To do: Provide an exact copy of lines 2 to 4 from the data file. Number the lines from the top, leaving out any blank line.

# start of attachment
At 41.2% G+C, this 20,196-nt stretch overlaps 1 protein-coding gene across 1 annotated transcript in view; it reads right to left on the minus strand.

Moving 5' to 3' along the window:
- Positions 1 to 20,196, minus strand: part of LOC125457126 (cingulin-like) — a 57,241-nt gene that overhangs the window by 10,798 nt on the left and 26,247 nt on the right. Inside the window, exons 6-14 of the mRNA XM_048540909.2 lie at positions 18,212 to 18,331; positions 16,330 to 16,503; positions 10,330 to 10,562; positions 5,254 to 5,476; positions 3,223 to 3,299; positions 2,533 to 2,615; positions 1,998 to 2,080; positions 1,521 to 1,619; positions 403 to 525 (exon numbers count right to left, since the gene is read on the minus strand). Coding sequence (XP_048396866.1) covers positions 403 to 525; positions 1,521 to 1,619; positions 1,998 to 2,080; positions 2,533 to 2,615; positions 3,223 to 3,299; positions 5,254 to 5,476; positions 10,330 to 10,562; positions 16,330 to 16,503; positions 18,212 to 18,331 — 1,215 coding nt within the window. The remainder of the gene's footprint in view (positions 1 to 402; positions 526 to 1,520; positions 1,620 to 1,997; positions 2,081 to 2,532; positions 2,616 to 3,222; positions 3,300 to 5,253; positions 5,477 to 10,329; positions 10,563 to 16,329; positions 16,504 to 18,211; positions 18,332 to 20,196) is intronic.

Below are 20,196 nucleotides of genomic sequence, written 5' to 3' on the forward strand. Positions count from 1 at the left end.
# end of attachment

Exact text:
Moving 5' to 3' along the window:
- Positions 1 to 20,196, minus strand: part of LOC125457126 (cingulin-like) — a 57,241-nt gene that overhangs the window by 10,798 nt on the left and 26,247 nt on the right. Inside the window, exons 6-14 of the mRNA XM_048540909.2 lie at positions 18,212 to 18,331; positions 16,330 to 16,503; positions 10,330 to 10,562; positions 5,254 to 5,476; positions 3,223 to 3,299; positions 2,533 to 2,615; positions 1,998 to 2,080; positions 1,521 to 1,619; positions 403 to 525 (exon numbers count right to left, since the gene is read on the minus strand). Coding sequence (XP_048396866.1) covers positions 403 to 525; positions 1,521 to 1,619; positions 1,998 to 2,080; positions 2,533 to 2,615; positions 3,223 to 3,299; positions 5,254 to 5,476; positions 10,330 to 10,562; positions 16,330 to 16,503; positions 18,212 to 18,331 — 1,215 coding nt within the window. The remainder of the gene's footprint in view (positions 1 to 402; positions 526 to 1,520; positions 1,620 to 1,997; positions 2,081 to 2,532; positions 2,616 to 3,222; positions 3,300 to 5,253; positions 5,477 to 10,329; positions 10,563 to 16,329; positions 16,504 to 18,211; positions 18,332 to 20,196) is intronic.

Below are 20,196 nucleotides of genomic sequence, written 5' to 3' on the forward strand. Positions count from 1 at the left end.